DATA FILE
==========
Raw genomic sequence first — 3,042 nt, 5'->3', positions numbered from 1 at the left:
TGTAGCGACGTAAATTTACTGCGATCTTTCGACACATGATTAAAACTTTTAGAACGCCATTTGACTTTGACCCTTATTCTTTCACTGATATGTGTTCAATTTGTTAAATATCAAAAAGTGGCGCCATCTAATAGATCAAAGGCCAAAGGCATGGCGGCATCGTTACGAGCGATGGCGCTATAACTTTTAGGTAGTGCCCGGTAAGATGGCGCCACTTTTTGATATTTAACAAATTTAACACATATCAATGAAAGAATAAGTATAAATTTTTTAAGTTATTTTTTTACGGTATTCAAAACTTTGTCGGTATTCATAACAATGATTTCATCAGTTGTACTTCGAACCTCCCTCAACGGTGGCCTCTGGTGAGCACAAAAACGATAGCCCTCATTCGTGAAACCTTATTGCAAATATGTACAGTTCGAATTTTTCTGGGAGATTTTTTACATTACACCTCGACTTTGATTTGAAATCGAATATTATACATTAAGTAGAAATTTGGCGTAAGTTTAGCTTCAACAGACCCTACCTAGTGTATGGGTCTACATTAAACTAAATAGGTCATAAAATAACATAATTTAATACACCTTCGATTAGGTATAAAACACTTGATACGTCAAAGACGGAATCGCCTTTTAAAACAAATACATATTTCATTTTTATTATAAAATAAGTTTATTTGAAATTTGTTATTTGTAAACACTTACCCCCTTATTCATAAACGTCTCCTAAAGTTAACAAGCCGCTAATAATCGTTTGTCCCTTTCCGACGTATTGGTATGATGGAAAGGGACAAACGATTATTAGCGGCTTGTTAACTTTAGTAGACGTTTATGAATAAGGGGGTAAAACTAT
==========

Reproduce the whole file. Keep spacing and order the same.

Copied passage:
Raw genomic sequence first — 3,042 nt, 5'->3', positions numbered from 1 at the left:
TGTAGCGACGTAAATTTACTGCGATCTTTCGACACATGATTAAAACTTTTAGAACGCCATTTGACTTTGACCCTTATTCTTTCACTGATATGTGTTCAATTTGTTAAATATCAAAAAGTGGCGCCATCTAATAGATCAAAGGCCAAAGGCATGGCGGCATCGTTACGAGCGATGGCGCTATAACTTTTAGGTAGTGCCCGGTAAGATGGCGCCACTTTTTGATATTTAACAAATTTAACACATATCAATGAAAGAATAAGTATAAATTTTTTAAGTTATTTTTTTACGGTATTCAAAACTTTGTCGGTATTCATAACAATGATTTCATCAGTTGTACTTCGAACCTCCCTCAACGGTGGCCTCTGGTGAGCACAAAAACGATAGCCCTCATTCGTGAAACCTTATTGCAAATATGTACAGTTCGAATTTTTCTGGGAGATTTTTTACATTACACCTCGACTTTGATTTGAAATCGAATATTATACATTAAGTAGAAATTTGGCGTAAGTTTAGCTTCAACAGACCCTACCTAGTGTATGGGTCTACATTAAACTAAATAGGTCATAAAATAACATAATTTAATACACCTTCGATTAGGTATAAAACACTTGATACGTCAAAGACGGAATCGCCTTTTAAAACAAATACATATTTCATTTTTATTATAAAATAAGTTTATTTGAAATTTGTTATTTGTAAACACTTACCCCCTTATTCATAAACGTCTCCTAAAGTTAACAAGCCGCTAATAATCGTTTGTCCCTTTCCGACGTATTGGTATGATGGAAAGGGACAAACGATTATTAGCGGCTTGTTAACTTTAGTAGACGTTTATGAATAAGGGGGTAAAACTAT